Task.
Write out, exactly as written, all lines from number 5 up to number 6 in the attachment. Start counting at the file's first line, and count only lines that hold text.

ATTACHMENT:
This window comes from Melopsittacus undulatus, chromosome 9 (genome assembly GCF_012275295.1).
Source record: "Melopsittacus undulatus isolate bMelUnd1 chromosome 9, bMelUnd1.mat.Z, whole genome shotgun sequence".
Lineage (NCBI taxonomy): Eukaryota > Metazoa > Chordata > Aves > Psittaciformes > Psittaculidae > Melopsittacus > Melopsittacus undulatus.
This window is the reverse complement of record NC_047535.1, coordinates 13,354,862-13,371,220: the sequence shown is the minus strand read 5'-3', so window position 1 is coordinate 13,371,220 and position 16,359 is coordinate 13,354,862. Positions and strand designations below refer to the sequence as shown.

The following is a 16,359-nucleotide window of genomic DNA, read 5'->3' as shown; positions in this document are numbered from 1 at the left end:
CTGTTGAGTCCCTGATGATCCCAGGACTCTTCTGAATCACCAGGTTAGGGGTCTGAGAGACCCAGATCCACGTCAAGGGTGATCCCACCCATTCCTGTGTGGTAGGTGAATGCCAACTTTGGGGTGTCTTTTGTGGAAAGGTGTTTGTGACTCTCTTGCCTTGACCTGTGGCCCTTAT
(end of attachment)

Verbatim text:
The following is a 16,359-nucleotide window of genomic DNA, read 5'->3' as shown; positions in this document are numbered from 1 at the left end:
CTGTTGAGTCCCTGATGATCCCAGGACTCTTCTGAATCACCAGGTTAGGGGTCTGAGAGACCCAGATCCACGTCAAGGGTGATCCCACCCATTCCTGTGTGGTAGGTGAATGCCAACTTTGGGGTGTCTTTTGTGGAAAGGTGTTTGTGACTCTCTTGCCTTGACCTGTGGCCCTTAT